In the least-used trail (bottom of Figure 5), users have started with the Agents group publication page, and skimmed the article, stopping after reading "Why Julia Wins." More users (topmost trail) start elsewhere, presumably are less familiar with the concept of agents, and come to the "Why Julia wins" page only after visiting the page on "Crucial notions." These users then go on to other pages. The highest percentage of users who visit this page come in from offsite, read several sections of the paper then stop, or go elsewhere. This example is interesting because it illustrates how three different models of how to read this paper can co-exist. We all "know" that writing papers on the Web is not like writing them in text, but as far as I know there has been no attempt before now to capture different ways that Web-based presentations are actually being read. History gives us a way to see these models and possibly manipulate them.
The next example, Figure 6, shows an interesting dichotomy in how people make and use Web pages. It shows two paths which include the home page of Pattie Maes, who heads the Software Agents group. In the more often used path (the bottom of Figure 6) people start offsite at the "PowerGrid Journal" page.
Figure 6. Who is Pattie Maes?
This journal has reprinted Maes' article ; in the Web version, each page is given its own page. People who make it through the article are curious, and follow a link from there to Maes' home page. Since their interest is in software agents, they then go on to read about the Software Agents Group by visiting our group home page.
A different group of people start off searching for sites about software agents and for some reason find themselves interested in the people who make such agents. They then follow a link to a page on our Web server which describes the people in our group, including Maes. These people, once they have gotten to her page, continue to be interested in her personally and visit her page of family pictures.
One of the hardest problems in classical information retrieval  is the question of deciding what a document is "about." Keywords, abstracts, and automatic summaries have been tried, each with varying degrees of success. The more homogeneous a document is, the better these methods succeed. Home pages on the Web are an uniquely bad data set for this kind of technique, because they are so diverse. Finding a single thing which a home page (or even most Web pages) are "about" is a recipe for failure.
Interaction history allows multiple senses of "about" to co-exist. For example, Maes' home page is in some sense about Maes-the-researcher and in some sense about Maes-the-family-person. This multiplicity is natural in our lives where we all play multiple roles, sometimes simultaneously. Objects may have multiple uses: books can be doorstops or window props or even hammers in the right situations.
These multiple senses can aid our understanding. Earlier I argued that interaction history was valuable in part because it helped to provide context for information to which users can navigate. Figure 6 provides an example of this: we understand much better who Maes is if we can see her not only as the leader of the Software Agents Group, but also as a person.
The tools discussed so far all use windows separate from the user's browser window. We are also experimenting with on-board information, in the form of annotations placed within the Web pages themselves.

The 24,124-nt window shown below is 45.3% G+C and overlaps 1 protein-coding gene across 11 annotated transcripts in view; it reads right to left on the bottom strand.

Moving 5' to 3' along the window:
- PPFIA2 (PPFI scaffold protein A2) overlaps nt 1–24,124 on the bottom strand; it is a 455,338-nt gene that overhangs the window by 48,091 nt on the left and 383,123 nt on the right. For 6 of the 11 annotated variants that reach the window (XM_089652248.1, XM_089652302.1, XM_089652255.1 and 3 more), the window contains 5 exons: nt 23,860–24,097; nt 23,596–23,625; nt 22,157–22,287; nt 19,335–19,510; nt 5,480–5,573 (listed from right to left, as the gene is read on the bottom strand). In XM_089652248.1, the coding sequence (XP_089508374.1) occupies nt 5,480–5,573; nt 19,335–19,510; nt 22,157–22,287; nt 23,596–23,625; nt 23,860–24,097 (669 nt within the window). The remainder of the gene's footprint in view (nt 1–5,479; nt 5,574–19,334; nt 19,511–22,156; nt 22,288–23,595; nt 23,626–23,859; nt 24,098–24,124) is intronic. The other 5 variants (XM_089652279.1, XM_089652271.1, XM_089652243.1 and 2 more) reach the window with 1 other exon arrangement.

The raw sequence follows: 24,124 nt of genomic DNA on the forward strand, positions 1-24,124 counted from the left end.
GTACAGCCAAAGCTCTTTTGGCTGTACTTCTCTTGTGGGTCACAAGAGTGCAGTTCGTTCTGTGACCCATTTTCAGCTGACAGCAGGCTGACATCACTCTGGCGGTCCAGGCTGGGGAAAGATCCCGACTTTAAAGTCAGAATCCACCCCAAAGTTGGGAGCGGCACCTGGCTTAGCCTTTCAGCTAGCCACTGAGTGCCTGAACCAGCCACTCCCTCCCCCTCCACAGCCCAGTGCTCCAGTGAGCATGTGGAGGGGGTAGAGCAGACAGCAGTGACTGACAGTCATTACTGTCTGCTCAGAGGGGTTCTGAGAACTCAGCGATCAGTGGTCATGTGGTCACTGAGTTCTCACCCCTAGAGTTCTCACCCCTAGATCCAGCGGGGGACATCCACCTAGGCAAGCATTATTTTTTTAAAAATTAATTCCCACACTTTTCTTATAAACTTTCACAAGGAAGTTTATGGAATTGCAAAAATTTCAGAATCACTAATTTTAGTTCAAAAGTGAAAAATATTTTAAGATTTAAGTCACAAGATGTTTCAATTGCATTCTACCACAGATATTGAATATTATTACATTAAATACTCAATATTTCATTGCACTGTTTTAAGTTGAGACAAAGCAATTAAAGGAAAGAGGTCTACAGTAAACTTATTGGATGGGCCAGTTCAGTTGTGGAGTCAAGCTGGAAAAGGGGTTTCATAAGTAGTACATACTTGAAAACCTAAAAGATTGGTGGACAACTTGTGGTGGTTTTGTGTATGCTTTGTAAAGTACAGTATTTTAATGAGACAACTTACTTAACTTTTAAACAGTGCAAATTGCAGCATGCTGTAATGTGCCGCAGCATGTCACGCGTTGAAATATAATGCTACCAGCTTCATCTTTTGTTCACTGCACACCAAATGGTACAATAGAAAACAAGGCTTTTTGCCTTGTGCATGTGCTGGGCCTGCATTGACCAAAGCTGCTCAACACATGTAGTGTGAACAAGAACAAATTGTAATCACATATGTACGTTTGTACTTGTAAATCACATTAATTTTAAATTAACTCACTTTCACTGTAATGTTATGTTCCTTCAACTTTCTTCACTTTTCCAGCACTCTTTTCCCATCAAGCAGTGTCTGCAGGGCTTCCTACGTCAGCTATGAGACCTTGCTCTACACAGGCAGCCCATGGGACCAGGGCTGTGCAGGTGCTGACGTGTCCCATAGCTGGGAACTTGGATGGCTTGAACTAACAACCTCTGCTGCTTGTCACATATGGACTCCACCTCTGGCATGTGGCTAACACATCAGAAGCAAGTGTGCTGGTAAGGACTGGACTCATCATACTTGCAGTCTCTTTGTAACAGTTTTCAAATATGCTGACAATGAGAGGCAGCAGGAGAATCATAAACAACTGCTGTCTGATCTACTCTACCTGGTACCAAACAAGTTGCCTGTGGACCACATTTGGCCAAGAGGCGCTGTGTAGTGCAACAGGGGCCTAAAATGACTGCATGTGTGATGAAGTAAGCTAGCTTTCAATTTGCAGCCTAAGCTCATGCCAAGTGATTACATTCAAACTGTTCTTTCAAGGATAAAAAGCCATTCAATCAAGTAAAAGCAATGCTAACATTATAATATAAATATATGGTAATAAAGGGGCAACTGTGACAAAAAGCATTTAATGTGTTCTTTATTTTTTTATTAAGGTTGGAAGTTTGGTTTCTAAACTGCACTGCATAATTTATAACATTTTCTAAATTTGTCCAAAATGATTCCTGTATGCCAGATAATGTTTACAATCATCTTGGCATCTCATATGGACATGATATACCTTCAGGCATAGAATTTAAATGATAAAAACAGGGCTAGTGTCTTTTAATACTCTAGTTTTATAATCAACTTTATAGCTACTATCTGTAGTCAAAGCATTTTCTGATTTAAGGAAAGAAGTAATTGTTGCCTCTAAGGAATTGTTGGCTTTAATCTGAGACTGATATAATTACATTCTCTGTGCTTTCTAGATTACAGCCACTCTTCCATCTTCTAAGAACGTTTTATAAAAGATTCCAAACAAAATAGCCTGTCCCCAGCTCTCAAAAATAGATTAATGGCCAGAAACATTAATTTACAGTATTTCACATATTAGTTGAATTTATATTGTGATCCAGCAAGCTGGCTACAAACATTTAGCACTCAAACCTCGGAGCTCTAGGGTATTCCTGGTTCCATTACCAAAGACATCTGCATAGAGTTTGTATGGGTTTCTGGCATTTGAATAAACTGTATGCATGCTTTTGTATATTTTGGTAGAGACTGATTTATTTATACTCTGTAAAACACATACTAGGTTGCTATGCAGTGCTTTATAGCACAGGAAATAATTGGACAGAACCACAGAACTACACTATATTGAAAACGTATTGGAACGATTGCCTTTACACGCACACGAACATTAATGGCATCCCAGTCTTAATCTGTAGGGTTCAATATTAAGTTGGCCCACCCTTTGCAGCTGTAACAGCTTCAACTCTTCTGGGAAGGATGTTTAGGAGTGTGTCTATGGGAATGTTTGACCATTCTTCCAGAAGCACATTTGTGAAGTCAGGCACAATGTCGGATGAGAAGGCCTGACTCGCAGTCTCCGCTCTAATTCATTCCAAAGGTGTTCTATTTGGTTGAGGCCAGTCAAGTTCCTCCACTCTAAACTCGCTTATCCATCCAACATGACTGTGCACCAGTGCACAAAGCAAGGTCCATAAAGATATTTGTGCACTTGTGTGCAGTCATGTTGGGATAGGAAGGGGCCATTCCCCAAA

Figure 7 shows a Web page with annotations, which appear in the form of percentages next to each link which can be detected in the HTML of the page. They represent the percentage of people visiting this page who followed each of the links off the page. This is, essentially, the same information as is present in the trails discussed above, but shown from a still "lower" point of view, in comparison to the view given by maps and by trails.
Figure 7. Annotated page
There are, however, some important differences. First, the annotations are numerical rather than categorical as in trails. Second, the annotations do not represent all the data that is available. Any links which exist but are not represented in the HTML of the document (for example in imagemaps or cgi-bin generated links) cannot be annotated.
In addition, the Web presents a number of difficulties for displaying permeated interaction history information. The display parameters which one might manipulate in a traditional user interface, such as color, font type and size, and location of the displayed information, are all under the control of the page designer. An interaction history system using any of these parameters for history display would risk obscuring or even destroying the very information which it was trying to augment.
This augmentation is key; we must remember that interaction history is not the point of the user doing the browsing and may in many cases not even be relevant to her accomplishing her task. If dealing with history information becomes the task, then we have done something wrong, much as someone who cuts pages out of a book makes impossible the later use of that book for its original purpose.
Even with these limitations, however, annotations may yet prove to be useful. They show very directly which options are of most interest to users; for example, in Figure 7 most people who visit the page are clearly interested in learning in about Programming by Example. Far fewer are repeat visitors (who likely clicked on "What's new here?"). In addition, the sum total of all the links followed is about one third of all the visitors. That is, two thirds of people who visited this page went somewhere other than to a page linked to this one. That indicates that either many people came to this page in error (which may be a problem with pages that link to this one), that this page answered their question or satisfied their curiosity, or that this page is simply not enticing enough. Separating out these reasons requires a different sort of history information.